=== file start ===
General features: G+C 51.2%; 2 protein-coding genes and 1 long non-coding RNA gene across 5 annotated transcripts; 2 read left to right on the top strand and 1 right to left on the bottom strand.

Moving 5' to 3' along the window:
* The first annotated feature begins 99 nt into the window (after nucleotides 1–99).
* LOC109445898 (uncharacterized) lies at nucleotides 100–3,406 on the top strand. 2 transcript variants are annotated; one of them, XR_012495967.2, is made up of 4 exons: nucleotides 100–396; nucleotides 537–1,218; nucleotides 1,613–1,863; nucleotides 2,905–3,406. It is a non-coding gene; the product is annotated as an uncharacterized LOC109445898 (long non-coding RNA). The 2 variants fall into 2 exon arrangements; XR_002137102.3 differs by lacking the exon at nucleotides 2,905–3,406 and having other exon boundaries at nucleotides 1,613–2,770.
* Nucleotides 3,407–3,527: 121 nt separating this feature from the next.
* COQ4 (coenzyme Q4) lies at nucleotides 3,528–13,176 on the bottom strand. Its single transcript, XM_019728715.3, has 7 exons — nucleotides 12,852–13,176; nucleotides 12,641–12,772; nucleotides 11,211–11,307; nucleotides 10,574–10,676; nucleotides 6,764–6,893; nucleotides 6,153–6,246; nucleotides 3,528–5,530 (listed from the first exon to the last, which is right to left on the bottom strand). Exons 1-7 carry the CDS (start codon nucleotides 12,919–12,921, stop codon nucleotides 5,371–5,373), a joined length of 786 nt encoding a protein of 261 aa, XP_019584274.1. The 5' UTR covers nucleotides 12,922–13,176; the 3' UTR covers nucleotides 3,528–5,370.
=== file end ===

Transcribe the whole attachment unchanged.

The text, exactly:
General features: G+C 51.2%; 2 protein-coding genes and 1 long non-coding RNA gene across 5 annotated transcripts; 2 read left to right on the top strand and 1 right to left on the bottom strand.

Moving 5' to 3' along the window:
* The first annotated feature begins 99 nt into the window (after nucleotides 1–99).
* LOC109445898 (uncharacterized) lies at nucleotides 100–3,406 on the top strand. 2 transcript variants are annotated; one of them, XR_012495967.2, is made up of 4 exons: nucleotides 100–396; nucleotides 537–1,218; nucleotides 1,613–1,863; nucleotides 2,905–3,406. It is a non-coding gene; the product is annotated as an uncharacterized LOC109445898 (long non-coding RNA). The 2 variants fall into 2 exon arrangements; XR_002137102.3 differs by lacking the exon at nucleotides 2,905–3,406 and having other exon boundaries at nucleotides 1,613–2,770.
* Nucleotides 3,407–3,527: 121 nt separating this feature from the next.
* COQ4 (coenzyme Q4) lies at nucleotides 3,528–13,176 on the bottom strand. Its single transcript, XM_019728715.3, has 7 exons — nucleotides 12,852–13,176; nucleotides 12,641–12,772; nucleotides 11,211–11,307; nucleotides 10,574–10,676; nucleotides 6,764–6,893; nucleotides 6,153–6,246; nucleotides 3,528–5,530 (listed from the first exon to the last, which is right to left on the bottom strand). Exons 1-7 carry the CDS (start codon nucleotides 12,919–12,921, stop codon nucleotides 5,371–5,373), a joined length of 786 nt encoding a protein of 261 aa, XP_019584274.1. The 5' UTR covers nucleotides 12,922–13,176; the 3' UTR covers nucleotides 3,528–5,370.